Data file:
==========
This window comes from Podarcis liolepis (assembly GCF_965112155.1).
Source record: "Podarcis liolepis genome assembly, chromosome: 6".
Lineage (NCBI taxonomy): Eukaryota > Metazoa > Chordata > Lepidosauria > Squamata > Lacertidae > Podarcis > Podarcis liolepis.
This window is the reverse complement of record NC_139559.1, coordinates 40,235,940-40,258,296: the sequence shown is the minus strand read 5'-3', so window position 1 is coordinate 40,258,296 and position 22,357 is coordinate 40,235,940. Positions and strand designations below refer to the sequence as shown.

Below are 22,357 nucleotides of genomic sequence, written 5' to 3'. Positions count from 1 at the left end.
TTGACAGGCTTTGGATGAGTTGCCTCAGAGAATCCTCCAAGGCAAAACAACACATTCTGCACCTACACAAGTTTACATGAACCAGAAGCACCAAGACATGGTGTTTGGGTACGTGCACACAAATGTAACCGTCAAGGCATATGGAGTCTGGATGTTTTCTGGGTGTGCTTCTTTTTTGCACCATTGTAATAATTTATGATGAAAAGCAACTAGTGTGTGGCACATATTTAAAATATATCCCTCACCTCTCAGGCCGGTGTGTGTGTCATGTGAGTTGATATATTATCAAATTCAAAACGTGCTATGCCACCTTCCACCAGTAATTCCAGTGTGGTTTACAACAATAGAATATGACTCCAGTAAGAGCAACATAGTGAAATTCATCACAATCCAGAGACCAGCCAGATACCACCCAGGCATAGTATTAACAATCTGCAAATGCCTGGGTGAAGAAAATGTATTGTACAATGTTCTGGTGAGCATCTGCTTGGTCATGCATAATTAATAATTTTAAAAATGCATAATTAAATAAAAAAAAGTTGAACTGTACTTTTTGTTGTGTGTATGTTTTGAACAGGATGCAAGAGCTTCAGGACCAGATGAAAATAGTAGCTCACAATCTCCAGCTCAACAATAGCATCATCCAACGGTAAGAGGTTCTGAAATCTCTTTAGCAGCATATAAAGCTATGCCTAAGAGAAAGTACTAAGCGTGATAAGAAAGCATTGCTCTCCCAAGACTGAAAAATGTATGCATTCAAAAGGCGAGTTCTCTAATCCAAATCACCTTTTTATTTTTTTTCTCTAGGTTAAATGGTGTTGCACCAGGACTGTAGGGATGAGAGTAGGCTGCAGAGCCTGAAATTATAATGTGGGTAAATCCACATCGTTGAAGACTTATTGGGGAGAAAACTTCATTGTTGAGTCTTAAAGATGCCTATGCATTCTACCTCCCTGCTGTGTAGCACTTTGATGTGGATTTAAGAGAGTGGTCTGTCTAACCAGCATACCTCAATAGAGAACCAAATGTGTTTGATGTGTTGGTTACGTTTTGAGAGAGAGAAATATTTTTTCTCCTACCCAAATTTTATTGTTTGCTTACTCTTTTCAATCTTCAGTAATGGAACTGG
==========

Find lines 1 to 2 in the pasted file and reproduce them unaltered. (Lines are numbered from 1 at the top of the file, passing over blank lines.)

This window comes from Podarcis liolepis (assembly GCF_965112155.1).
Source record: "Podarcis liolepis genome assembly, chromosome: 6".